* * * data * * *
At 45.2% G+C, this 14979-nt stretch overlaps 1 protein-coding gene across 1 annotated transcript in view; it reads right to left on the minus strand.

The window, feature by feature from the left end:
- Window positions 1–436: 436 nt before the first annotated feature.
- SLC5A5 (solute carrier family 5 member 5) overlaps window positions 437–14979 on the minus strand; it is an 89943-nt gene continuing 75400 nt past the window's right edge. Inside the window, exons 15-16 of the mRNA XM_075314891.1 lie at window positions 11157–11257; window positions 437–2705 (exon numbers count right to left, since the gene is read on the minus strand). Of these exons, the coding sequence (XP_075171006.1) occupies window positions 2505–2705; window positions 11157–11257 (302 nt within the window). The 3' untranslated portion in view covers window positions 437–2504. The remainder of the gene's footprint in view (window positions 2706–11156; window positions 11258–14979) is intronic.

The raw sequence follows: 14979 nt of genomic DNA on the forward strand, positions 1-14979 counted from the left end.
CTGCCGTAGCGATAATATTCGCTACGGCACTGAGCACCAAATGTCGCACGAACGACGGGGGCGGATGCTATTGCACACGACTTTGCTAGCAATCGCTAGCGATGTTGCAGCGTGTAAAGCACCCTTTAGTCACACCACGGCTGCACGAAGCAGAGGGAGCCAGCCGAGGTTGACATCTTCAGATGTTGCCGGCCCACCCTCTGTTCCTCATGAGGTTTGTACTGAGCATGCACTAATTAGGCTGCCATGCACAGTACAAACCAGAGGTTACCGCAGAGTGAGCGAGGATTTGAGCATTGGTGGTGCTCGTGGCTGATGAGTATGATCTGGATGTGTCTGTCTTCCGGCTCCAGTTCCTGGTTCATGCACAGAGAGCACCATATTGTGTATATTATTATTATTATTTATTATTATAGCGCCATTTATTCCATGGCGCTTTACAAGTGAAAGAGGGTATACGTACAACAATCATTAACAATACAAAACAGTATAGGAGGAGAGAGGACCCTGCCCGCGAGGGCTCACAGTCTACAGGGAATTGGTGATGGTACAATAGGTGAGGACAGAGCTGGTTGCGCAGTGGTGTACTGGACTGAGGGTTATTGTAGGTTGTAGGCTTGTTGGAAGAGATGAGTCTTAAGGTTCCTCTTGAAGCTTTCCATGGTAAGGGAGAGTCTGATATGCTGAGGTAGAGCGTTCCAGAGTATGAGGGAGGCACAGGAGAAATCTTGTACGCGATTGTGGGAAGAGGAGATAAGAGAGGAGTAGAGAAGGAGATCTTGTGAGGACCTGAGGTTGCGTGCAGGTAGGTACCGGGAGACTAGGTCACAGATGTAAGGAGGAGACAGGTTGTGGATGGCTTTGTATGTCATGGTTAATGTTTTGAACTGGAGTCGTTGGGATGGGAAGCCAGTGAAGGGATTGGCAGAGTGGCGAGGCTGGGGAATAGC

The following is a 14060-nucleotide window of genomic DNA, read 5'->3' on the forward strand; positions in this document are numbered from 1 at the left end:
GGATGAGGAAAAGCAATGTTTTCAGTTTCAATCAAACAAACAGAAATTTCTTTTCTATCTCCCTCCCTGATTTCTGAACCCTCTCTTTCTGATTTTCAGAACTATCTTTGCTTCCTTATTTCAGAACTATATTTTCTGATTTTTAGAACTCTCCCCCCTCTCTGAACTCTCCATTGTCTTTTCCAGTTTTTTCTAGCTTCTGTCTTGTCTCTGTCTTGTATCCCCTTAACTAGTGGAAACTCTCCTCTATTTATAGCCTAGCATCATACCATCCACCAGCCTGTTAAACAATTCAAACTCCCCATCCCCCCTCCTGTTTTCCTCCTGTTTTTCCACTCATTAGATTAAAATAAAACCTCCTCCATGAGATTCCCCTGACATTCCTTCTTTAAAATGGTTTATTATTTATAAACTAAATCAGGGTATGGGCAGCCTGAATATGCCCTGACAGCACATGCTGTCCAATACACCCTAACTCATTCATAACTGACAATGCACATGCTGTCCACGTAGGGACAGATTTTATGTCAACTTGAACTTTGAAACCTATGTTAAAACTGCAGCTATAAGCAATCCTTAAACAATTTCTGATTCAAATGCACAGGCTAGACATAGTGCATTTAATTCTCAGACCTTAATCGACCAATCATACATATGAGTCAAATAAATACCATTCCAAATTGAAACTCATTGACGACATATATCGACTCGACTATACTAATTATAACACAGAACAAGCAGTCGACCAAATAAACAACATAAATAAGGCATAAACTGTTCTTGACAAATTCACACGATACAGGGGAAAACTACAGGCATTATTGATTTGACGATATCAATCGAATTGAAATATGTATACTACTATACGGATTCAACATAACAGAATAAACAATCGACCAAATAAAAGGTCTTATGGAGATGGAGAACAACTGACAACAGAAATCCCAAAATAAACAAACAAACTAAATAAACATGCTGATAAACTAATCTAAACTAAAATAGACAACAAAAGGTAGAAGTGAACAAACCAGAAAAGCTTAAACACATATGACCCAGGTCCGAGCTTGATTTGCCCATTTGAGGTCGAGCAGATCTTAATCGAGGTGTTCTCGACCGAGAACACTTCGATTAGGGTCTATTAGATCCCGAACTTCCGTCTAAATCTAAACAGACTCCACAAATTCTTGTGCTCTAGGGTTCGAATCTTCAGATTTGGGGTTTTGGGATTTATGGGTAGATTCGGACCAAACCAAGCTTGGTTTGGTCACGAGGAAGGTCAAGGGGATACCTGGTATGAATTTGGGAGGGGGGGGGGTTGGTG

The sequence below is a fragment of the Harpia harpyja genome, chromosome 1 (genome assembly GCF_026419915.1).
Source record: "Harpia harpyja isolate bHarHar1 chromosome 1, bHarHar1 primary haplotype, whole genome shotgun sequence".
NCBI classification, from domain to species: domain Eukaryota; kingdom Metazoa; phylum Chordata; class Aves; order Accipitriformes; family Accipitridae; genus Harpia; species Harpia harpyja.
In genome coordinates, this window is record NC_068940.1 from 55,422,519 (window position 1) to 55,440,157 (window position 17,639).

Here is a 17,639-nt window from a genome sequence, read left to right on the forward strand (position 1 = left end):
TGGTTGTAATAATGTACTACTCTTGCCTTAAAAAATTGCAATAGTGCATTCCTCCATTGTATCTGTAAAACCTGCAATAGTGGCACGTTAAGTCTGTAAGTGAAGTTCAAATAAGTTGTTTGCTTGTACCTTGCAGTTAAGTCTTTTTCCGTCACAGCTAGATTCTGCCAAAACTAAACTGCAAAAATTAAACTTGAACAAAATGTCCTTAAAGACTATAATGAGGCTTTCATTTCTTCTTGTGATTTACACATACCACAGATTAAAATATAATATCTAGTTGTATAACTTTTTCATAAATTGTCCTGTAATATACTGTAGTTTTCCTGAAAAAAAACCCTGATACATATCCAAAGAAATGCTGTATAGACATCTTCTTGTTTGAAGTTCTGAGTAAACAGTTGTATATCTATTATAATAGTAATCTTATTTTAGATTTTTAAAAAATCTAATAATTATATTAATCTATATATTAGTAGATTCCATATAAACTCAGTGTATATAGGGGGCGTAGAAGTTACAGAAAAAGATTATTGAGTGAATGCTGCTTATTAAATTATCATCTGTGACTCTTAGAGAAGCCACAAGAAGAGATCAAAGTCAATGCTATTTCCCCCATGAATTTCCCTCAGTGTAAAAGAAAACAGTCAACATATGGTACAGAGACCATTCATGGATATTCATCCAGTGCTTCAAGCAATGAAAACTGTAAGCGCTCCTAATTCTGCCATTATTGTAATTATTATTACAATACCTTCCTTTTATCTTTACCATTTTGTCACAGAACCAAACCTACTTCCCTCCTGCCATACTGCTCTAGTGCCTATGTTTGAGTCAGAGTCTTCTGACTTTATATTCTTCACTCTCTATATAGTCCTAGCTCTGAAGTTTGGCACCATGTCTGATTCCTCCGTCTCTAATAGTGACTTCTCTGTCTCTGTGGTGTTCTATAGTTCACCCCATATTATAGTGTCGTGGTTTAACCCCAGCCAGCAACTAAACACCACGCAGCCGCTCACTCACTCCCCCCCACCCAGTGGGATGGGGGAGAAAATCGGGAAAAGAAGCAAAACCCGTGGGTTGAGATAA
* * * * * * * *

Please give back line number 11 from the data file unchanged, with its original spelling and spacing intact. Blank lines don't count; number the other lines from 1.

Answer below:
NCBI classification, from domain to species: domain Eukaryota; kingdom Metazoa; phylum Chordata; class Aves; order Accipitriformes; family Accipitridae; genus Harpia; species Harpia harpyja.